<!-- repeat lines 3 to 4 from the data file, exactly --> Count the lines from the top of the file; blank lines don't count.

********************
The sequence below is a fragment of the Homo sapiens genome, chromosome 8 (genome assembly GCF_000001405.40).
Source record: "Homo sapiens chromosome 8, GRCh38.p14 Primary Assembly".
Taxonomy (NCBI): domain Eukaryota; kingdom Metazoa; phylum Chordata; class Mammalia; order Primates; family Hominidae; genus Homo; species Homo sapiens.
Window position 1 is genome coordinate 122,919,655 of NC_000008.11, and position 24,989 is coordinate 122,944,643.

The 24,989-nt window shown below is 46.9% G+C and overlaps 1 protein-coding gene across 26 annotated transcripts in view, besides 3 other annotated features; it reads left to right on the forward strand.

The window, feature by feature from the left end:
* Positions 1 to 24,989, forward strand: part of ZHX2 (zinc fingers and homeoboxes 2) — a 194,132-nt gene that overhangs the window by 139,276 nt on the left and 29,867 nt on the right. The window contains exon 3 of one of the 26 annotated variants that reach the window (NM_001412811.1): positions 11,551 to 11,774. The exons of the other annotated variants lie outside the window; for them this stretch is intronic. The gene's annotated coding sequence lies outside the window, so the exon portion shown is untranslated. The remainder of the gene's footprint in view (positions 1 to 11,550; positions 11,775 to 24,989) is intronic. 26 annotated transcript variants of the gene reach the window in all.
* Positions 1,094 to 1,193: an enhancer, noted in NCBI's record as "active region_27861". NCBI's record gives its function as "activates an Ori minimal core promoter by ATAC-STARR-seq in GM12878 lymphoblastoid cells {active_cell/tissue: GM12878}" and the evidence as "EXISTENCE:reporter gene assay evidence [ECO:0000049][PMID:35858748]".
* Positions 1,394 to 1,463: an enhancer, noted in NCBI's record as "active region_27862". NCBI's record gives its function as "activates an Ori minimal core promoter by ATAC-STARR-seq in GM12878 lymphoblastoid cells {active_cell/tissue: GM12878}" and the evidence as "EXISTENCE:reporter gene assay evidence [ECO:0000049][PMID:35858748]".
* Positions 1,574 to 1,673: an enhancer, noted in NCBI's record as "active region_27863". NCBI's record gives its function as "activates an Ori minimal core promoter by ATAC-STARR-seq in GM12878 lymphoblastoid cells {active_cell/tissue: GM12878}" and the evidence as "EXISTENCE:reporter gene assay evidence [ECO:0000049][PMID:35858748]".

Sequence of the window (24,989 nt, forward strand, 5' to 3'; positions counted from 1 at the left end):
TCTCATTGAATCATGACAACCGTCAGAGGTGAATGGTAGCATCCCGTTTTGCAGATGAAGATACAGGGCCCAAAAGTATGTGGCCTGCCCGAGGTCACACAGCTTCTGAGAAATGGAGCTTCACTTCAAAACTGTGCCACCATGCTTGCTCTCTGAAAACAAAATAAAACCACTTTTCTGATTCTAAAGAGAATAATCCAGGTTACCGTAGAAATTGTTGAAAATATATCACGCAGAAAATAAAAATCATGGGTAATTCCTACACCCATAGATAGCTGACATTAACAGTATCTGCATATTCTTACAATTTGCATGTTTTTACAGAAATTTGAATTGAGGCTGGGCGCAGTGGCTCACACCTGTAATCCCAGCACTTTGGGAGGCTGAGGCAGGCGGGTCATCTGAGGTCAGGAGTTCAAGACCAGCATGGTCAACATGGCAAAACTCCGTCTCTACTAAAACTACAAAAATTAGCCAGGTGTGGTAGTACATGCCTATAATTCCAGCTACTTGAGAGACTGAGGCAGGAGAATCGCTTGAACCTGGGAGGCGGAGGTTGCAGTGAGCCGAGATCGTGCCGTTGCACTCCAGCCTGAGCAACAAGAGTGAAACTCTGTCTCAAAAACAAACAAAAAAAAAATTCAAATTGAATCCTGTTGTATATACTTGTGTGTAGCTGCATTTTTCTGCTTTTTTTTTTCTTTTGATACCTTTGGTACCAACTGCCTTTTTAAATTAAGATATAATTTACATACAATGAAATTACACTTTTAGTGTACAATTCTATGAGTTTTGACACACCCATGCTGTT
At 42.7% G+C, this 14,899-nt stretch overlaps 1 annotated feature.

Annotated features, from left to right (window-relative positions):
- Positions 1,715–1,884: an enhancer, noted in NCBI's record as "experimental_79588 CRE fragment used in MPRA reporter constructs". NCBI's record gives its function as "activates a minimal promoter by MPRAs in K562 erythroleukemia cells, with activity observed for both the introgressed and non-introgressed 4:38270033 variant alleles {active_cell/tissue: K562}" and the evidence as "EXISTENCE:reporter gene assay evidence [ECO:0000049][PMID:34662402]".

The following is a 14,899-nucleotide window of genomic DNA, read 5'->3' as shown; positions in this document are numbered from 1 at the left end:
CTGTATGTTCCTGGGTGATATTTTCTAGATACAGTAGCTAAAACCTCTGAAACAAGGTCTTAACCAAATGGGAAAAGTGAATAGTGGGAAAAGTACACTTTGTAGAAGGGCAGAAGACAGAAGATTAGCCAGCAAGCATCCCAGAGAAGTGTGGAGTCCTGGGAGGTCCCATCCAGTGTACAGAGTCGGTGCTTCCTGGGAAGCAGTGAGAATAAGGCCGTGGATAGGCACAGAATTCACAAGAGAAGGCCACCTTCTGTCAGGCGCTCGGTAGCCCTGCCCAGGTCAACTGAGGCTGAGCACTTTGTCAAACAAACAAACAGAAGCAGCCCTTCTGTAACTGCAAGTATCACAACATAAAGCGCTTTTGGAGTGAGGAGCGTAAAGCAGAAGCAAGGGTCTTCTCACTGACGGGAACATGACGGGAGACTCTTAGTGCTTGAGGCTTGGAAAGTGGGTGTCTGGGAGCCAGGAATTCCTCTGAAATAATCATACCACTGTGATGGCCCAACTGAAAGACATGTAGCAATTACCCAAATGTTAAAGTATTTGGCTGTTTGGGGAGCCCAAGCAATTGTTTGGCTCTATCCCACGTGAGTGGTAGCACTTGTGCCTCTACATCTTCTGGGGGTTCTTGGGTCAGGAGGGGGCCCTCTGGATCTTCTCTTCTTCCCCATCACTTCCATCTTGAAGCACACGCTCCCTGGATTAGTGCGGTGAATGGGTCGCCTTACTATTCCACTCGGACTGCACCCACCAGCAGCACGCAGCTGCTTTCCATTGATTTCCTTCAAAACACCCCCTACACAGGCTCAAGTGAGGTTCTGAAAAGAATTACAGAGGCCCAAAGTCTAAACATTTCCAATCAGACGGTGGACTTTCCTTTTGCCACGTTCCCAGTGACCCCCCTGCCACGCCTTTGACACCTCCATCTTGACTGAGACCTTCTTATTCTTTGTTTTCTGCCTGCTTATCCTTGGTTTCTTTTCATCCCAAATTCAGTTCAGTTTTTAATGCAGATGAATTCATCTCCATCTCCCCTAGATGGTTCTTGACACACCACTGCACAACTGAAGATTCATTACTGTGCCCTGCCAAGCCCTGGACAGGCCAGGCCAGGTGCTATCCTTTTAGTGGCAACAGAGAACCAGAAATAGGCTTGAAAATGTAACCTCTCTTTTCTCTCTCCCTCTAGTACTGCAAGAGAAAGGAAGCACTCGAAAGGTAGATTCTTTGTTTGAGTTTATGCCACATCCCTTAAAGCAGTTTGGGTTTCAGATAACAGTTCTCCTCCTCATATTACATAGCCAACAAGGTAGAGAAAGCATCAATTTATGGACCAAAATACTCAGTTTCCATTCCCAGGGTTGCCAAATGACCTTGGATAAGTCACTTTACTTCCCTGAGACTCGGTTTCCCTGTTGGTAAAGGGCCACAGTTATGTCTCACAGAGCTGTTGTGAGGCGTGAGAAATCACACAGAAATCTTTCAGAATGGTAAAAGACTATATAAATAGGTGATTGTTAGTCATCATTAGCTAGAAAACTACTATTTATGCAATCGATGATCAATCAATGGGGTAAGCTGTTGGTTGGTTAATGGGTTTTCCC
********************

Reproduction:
Taxonomy (NCBI): domain Eukaryota; kingdom Metazoa; phylum Chordata; class Mammalia; order Primates; family Hominidae; genus Homo; species Homo sapiens.
Window position 1 is genome coordinate 122,919,655 of NC_000008.11, and position 24,989 is coordinate 122,944,643.